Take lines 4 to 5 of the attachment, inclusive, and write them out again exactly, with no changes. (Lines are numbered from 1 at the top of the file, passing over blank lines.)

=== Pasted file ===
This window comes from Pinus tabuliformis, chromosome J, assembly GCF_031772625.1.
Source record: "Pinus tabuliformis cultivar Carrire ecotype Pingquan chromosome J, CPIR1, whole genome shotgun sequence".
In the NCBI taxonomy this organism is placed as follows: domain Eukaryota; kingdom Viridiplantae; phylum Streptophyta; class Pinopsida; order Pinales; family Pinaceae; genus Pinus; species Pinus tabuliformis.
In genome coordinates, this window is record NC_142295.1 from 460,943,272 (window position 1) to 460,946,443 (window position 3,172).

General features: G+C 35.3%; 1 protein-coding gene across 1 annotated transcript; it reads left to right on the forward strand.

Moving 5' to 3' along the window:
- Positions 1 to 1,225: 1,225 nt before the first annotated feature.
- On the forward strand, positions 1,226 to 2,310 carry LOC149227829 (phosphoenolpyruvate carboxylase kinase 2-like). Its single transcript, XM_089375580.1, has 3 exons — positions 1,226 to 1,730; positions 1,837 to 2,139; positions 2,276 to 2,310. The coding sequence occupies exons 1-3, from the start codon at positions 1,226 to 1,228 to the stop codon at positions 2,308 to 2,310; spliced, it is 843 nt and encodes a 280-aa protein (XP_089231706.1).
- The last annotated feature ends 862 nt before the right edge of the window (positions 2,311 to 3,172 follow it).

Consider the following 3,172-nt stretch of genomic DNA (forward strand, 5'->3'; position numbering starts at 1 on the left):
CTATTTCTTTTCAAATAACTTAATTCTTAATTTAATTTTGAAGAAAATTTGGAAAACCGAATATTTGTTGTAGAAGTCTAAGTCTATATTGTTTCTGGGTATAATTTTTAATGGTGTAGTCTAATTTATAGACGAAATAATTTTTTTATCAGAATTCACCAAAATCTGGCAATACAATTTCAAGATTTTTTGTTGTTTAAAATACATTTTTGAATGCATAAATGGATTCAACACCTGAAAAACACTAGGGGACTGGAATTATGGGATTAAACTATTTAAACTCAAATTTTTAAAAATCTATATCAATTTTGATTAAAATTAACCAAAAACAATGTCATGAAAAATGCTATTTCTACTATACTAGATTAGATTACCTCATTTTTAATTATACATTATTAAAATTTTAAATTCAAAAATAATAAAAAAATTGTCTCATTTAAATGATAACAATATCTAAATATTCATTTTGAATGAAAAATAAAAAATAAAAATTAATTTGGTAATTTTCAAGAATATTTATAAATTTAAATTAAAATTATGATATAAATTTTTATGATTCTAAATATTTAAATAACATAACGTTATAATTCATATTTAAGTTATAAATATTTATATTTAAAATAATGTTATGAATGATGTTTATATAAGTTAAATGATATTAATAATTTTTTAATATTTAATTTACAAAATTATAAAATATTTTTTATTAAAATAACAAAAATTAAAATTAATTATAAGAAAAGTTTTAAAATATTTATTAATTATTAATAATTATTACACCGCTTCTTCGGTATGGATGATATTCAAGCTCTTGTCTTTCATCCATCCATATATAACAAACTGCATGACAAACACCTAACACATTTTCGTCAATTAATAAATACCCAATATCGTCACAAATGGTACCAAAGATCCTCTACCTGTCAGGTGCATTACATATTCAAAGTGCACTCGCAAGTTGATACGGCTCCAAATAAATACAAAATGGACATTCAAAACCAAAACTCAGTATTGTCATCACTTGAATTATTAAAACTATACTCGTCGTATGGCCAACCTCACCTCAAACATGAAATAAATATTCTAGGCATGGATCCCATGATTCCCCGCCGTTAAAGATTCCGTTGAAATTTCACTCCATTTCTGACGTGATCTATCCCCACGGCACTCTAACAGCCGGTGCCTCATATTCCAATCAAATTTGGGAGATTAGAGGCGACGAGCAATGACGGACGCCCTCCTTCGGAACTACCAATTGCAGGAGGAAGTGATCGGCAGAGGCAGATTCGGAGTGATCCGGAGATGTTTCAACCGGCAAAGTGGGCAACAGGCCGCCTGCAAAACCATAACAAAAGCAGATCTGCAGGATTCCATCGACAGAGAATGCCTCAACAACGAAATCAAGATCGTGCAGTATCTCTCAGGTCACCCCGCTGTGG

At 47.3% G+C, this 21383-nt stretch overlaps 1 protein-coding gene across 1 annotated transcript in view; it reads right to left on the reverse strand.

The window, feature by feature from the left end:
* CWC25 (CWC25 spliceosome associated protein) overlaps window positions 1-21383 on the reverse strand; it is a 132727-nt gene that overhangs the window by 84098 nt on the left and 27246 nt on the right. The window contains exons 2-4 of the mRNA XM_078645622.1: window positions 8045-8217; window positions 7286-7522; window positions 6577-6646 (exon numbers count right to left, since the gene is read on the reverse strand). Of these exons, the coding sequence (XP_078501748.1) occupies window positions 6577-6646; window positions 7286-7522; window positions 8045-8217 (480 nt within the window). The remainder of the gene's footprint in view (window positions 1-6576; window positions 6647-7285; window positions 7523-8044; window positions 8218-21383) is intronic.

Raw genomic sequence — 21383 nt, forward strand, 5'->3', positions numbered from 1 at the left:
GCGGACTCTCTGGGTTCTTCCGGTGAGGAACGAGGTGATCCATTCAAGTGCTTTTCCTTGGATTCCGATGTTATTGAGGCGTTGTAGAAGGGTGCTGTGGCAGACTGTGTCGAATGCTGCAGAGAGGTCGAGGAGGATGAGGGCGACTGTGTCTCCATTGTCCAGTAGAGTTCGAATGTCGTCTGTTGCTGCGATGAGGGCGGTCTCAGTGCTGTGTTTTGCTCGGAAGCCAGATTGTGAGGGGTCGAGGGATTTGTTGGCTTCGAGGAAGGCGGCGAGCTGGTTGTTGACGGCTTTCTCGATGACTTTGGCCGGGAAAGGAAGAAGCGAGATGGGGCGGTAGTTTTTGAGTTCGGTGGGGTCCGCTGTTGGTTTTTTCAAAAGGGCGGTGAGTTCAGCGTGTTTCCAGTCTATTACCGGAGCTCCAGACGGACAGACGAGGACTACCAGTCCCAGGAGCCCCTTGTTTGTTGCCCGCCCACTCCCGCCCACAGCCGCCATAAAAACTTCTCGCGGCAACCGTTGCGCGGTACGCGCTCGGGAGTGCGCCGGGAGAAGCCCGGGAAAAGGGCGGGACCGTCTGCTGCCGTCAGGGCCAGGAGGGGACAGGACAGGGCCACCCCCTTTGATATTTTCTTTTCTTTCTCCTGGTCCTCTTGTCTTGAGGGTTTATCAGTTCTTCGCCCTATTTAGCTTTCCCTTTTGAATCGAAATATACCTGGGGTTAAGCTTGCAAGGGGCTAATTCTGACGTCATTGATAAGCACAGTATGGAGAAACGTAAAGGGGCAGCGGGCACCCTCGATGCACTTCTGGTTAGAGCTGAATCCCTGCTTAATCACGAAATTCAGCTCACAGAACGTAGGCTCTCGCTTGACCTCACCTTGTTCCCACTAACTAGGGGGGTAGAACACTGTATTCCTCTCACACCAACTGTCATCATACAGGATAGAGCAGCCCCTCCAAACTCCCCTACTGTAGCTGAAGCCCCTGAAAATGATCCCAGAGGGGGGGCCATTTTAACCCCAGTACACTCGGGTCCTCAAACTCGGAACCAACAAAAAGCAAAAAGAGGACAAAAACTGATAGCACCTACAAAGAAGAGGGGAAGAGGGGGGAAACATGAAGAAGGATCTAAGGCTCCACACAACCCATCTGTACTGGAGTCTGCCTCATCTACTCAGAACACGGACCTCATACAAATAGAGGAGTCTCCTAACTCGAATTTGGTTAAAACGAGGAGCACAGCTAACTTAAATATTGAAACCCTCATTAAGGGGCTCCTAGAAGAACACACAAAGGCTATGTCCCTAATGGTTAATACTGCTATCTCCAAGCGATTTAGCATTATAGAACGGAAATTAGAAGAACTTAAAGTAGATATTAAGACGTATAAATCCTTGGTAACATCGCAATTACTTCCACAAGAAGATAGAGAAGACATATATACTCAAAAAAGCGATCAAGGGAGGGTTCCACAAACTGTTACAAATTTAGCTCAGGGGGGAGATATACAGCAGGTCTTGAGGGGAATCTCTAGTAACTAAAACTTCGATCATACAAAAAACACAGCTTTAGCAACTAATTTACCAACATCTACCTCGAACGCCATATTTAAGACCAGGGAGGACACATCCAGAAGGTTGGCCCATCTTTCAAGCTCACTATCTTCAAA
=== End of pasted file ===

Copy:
In genome coordinates, this window is record NC_142295.1 from 460,943,272 (window position 1) to 460,946,443 (window position 3,172).

General features: G+C 35.3%; 1 protein-coding gene across 1 annotated transcript; it reads left to right on the forward strand.